Battery sorting

humbleONE

New member
Joined
Jul 22, 2020
Messages
9
After spending many months testing around 1,000 batteries, I sorted them into mAh test results, from 2400+ right down to "1011 (the crappy batteries from tool packs.)" The lower mAh batteries I'll use in torches toys whatever, midrange place back into 2 laptops and 2 scooters I have and the rest for powerwall use. I am now checking the voltages after they've been sitting for several months and also internal resistance. Question is, how should I sort for optimum safety and power in powerwall use. My thoughts are sorting to 'those that retained perfect voltage' after sitting and then sorted again 'by resistance' thinking that maybe the mAh doesn't matter so much although I'm keeping them in the original test batches.... ie: I checked first (at random) all the 1800-1899 mAh lot and then sorted by retained voltage (some I'll use lost .01v and some up to .03v) and those that lost .2v or more I moved to another batch I'll use for other less critical stuff. I'm guessing I'll get less "heaters" and it'll prove safer sorting this way for a powerwall application, any thoughts Pete or anyone else on this.
 

ajw22

Well-known member
Joined
Nov 16, 2018
Messages
531
checking the voltages after they've been sitting for several months [...] use lost .01v and some up to .03v

"several months" can mean a lot of things, but I'd accept cells down to perhaps 4.10v after 3 months, and as low as 4.05v after 6 months. The self-discharge varies with the cell type and storage temperature, so it's often a judgment call what voltage is acceptable. Also, your charger may not charge exactly to 4.20v to begin with, and your multimeter may not be that accurate either.
But if you have more than a dozen cells, there should be very obvious divergence in voltage between the damaged and self discharging cells, vs the more or less good ones.

For safety reasons, I strongly advise not to use self-discharging cells for anything. Discharge safely and then straight into the recycling bin.
 

Wolf

Well-known member
Joined
Sep 25, 2018
Messages
1,321
Question is, how should I sort for optimum safety and power in powerwall use
thanks, question still unanswered
Sorting for optimal safety and power in a powerwall is your question.
The best and safest way would be the same cells from the same manufacture, same date code, same IR.
Obviously in your case that is not the case so lets take your 1000 cells and see which ones would make the grade.
The criteria I use to determine if a cell is worthy and "safe" to be used in my powerwall is IR, Age, Capacity.
30 day SD of >0.05V is problematic. If the cell passes a 30 day SD test with 0.05v drop, it should maintain that voltage for at least 6 month with no more than a 0.03V drop. Most good cells will maintain their 30 day voltage for a considerable amount of time. >120 days.

In a frankenstein (cells of all types) pack you should pick the cells with the lowest IR <55mΩ but yet >40mΩ and a mAh spread between cells of ≈400mAh. Depending on the actual Amp draw on the pack that can make a huge difference. I assume you are building a 7s100p pack.
I would also shy away from mixing chemistries but that is determined by your PW needs.
If you really want some more concrete answers to your unanswered question please give us some more detail on what you are planning to use this
"Powerwall" for. What kind of draw are you expecting at max. What would your 'normal charge /discharge rates be. Then we can make a better recommendation to what we consider '"optimum safety" in my humble opinion.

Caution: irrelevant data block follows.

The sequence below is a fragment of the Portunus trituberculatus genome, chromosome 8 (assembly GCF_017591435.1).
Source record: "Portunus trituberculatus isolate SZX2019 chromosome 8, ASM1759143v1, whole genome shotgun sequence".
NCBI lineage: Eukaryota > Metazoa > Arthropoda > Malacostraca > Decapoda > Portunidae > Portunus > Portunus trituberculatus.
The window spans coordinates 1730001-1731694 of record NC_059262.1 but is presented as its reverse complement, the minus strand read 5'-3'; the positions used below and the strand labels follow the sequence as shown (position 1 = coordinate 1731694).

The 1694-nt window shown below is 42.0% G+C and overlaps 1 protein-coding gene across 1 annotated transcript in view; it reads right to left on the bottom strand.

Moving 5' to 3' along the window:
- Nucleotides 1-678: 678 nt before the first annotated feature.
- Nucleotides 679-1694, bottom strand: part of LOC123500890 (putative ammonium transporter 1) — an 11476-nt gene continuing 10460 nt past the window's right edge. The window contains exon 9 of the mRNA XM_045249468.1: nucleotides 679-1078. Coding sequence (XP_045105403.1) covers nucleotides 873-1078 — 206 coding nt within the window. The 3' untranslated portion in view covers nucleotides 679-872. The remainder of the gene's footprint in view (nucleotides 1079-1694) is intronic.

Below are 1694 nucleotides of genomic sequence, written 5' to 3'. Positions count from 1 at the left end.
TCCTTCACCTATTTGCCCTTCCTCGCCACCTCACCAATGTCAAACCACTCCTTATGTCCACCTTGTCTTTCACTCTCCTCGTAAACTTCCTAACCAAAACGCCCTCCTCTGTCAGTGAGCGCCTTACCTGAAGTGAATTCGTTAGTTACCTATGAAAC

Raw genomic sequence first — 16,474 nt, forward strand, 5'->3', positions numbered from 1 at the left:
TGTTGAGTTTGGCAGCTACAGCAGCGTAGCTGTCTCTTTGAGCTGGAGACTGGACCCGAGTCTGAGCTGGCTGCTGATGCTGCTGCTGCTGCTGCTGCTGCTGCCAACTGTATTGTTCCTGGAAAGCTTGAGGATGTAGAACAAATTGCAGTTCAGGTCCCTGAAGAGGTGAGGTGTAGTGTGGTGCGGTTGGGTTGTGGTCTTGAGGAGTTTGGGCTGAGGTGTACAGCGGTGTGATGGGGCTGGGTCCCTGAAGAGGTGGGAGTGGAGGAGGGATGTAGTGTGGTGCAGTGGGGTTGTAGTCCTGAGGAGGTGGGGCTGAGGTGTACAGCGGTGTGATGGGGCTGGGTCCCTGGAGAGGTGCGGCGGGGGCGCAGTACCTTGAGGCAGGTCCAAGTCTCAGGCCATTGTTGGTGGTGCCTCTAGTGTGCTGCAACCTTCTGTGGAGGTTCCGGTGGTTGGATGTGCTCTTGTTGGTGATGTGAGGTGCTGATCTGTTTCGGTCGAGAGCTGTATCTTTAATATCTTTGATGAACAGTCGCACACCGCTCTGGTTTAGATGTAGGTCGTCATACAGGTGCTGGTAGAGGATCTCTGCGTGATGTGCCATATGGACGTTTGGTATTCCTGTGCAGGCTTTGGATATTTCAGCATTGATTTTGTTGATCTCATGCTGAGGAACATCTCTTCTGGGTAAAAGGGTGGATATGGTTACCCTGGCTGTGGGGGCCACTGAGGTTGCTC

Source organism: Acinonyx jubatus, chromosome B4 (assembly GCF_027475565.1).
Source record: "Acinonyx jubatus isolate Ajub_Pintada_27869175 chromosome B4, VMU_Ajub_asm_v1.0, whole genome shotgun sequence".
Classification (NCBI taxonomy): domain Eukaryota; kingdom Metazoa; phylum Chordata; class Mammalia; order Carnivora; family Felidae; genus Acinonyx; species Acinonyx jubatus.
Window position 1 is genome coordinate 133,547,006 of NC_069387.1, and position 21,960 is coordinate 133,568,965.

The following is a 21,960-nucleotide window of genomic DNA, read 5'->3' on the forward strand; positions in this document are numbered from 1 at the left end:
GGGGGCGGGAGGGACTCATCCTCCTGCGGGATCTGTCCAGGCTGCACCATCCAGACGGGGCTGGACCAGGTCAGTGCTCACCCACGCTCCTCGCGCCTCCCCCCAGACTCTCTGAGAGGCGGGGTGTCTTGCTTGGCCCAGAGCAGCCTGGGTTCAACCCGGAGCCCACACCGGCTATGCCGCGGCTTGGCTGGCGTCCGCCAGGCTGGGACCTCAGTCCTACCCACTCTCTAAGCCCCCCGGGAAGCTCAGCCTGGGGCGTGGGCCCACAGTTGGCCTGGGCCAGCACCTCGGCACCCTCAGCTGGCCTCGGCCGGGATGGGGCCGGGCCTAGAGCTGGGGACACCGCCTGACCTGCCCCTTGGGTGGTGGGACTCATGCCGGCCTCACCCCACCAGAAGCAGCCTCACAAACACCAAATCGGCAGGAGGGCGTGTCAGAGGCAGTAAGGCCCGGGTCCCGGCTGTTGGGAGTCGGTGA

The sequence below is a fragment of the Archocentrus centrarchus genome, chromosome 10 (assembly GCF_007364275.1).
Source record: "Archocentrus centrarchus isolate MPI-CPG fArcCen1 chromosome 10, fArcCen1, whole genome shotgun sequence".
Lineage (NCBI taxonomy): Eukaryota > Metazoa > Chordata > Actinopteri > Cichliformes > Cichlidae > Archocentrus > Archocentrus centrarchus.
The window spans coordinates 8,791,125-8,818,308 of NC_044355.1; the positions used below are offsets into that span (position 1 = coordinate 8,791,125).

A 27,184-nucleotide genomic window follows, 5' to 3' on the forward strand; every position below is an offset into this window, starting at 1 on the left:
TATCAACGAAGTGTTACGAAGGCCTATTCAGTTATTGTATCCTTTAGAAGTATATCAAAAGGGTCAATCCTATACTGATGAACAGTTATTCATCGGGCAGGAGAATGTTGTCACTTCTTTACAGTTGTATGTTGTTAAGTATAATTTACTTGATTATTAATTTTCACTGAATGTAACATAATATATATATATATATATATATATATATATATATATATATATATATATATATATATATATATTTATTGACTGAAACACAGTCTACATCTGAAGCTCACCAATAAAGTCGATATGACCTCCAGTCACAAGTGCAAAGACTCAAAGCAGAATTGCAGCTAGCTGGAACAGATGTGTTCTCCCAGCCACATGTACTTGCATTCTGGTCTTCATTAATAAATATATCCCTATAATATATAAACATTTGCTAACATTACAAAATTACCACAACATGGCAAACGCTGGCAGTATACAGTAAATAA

Wolf
 

Dr. Dickie

Member
Joined
Sep 23, 2020
Messages
80
If you have many more cells than you need.
Then, what I plan to do is, start with the highest capacity cells, take the ones with the lowest IR. Work my way down in capacity taking the low IR.
If I don't have enough cells when I get down to my lowest acceptable cap, go back to the highest cap and take the next higher IR level.
Continue until I have the number of cells I need, but them into the Rpacker program to sort for even capacity of packs.
Of course, all my cells are the same manufacture, date, etc.
 

Wolf

Well-known member
Joined
Sep 25, 2018
Messages
1,321
Of course, all my cells are the same manufacture, date, etc.
Cheater
My first pack was all Frankenstein. That's where you learn about IR, dates, and chemistry
My 2nd, was all same cells as you LGGBM261865 easy peasy
My 3rd is going to be all the same LGFBM161865 dito
and my 4th will be all same cell. You learn and get the same chemistry and same cells if possible.

Wolf
 
Last edited:

humbleONE

New member
Joined
Jul 22, 2020
Messages
9
Sorting for optimal safety and power in a powerwall is your question.
The best and safest way would be the same cells from the same manufacture, same date code, same IR.
Obviously in your case that is not the case so lets take your 1000 cells and see which ones would make the grade.
The criteria I use to determine if a cell is worthy and "safe" to be used in my powerwall is IR, Age, Capacity.
30 day SD of >0.05V is problematic. If the cell passes a 30 day SD test with 0.05v drop, it should maintain that voltage for at least 6 month with no more than a 0.03V drop. Most good cells will maintain their 30 day voltage for a considerable amount of time. >120 days.

In a frankenstein (cells of all types) pack you should pick the cells with the lowest IR <55mΩ but yet >40mΩ and a mAh spread between cells of ≈400mAh. Depending on the actual Amp draw on the pack that can make a huge difference. I assume you are building a 7s100p pack.
I would also shy away from mixing chemistries but that is determined by your PW needs.
If you really want some more concrete answers to your unanswered question please give us some more detail on what you are planning to use this
"Powerwall" for. What kind of draw are you expecting at max. What would your 'normal charge /discharge rates be. Then we can make a better recommendation to what we consider '"optimum safety" in my humble opinion.

Wolf